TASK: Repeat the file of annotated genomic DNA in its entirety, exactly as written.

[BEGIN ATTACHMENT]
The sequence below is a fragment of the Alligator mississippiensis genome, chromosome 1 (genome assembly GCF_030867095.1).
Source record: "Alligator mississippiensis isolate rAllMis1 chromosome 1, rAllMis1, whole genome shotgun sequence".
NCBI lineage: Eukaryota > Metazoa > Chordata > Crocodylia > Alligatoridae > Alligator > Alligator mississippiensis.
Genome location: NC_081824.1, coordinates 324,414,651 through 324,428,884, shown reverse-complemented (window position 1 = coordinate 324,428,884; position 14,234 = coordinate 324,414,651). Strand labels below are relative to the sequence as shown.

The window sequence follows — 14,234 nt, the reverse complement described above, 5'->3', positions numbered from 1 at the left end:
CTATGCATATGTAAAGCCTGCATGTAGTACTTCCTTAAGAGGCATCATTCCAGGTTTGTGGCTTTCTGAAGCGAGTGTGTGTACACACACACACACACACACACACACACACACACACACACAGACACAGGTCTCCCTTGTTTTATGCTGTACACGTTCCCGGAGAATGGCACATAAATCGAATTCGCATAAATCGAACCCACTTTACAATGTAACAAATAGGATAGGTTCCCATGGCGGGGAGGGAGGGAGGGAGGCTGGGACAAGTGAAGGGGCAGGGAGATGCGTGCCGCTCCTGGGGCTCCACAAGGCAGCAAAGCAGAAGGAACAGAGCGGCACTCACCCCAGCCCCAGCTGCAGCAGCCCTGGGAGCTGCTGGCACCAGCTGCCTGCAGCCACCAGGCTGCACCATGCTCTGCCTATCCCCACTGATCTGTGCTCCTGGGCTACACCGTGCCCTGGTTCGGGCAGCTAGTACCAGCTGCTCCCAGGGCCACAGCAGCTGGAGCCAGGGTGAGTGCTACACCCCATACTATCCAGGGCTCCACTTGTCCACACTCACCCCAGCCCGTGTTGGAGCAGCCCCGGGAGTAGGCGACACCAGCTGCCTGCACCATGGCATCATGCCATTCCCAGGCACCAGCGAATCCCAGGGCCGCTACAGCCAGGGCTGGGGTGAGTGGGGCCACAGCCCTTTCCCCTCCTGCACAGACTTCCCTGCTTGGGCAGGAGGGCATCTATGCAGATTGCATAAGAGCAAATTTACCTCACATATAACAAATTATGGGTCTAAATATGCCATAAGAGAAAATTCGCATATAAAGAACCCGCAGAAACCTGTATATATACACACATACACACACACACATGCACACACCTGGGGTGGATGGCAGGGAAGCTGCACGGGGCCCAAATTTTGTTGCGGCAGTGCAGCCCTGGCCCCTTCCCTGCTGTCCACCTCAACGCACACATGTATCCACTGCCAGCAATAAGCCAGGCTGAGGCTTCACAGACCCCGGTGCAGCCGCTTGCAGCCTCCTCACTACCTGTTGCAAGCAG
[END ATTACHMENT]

The sequence below is a fragment of the Alligator mississippiensis genome, chromosome 1 (genome assembly GCF_030867095.1).
Source record: "Alligator mississippiensis isolate rAllMis1 chromosome 1, rAllMis1, whole genome shotgun sequence".
NCBI lineage: Eukaryota > Metazoa > Chordata > Crocodylia > Alligatoridae > Alligator > Alligator mississippiensis.
Genome location: NC_081824.1, coordinates 324,414,651 through 324,428,884, shown reverse-complemented (window position 1 = coordinate 324,428,884; position 14,234 = coordinate 324,414,651). Strand labels below are relative to the sequence as shown.

The window sequence follows — 14,234 nt, the reverse complement described above, 5'->3', positions numbered from 1 at the left end:
CTATGCATATGTAAAGCCTGCATGTAGTACTTCCTTAAGAGGCATCATTCCAGGTTTGTGGCTTTCTGAAGCGAGTGTGTGTACACACACACACACACACACACACACACACACACACACACAGACACAGGTCTCCCTTGTTTTATGCTGTACACGTTCCCGGAGAATGGCACATAAATCGAATTCGCATAAATCGAACCCACTTTACAATGTAACAAATAGGATAGGTTCCCATGGCGGGGAGGGAGGGAGGGAGGCTGGGACAAGTGAAGGGGCAGGGAGATGCGTGCCGCTCCTGGGGCTCCACAAGGCAGCAAAGCAGAAGGAACAGAGCGGCACTCACCCCAGCCCCAGCTGCAGCAGCCCTGGGAGCTGCTGGCACCAGCTGCCTGCAGCCACCAGGCTGCACCATGCTCTGCCTATCCCCACTGATCTGTGCTCCTGGGCTACACCGTGCCCTGGTTCGGGCAGCTAGTACCAGCTGCTCCCAGGGCCACAGCAGCTGGAGCCAGGGTGAGTGCTACACCCCATACTATCCAGGGCTCCACTTGTCCACACTCACCCCAGCCCGTGTTGGAGCAGCCCCGGGAGTAGGCGACACCAGCTGCCTGCACCATGGCATCATGCCATTCCCAGGCACCAGCGAATCCCAGGGCCGCTACAGCCAGGGCTGGGGTGAGTGGGGCCACAGCCCTTTCCCCTCCTGCACAGACTTCCCTGCTTGGGCAGGAGGGCATCTATGCAGATTGCATAAGAGCAAATTTACCTCACATATAACAAATTATGGGTCTAAATATGCCATAAGAGAAAATTCGCATATAAAGAACCCGCAGAAACCTGTATATATACACACATACACACACACACATGCACACACCTGGGGTGGATGGCAGGGAAGCTGCACGGGGCCCAAATTTTGTTGCGGCAGTGCAGCCCTGGCCCCTTCCCTGCTGTCCACCTCAACGCACACATGTATCCACTGCCAGCAATAAGCCAGGCTGAGGCTTCACAGACCCCGGTGCAGCCGCTTGCAGCCTCCTCACTACCTGTTGCAAGCAG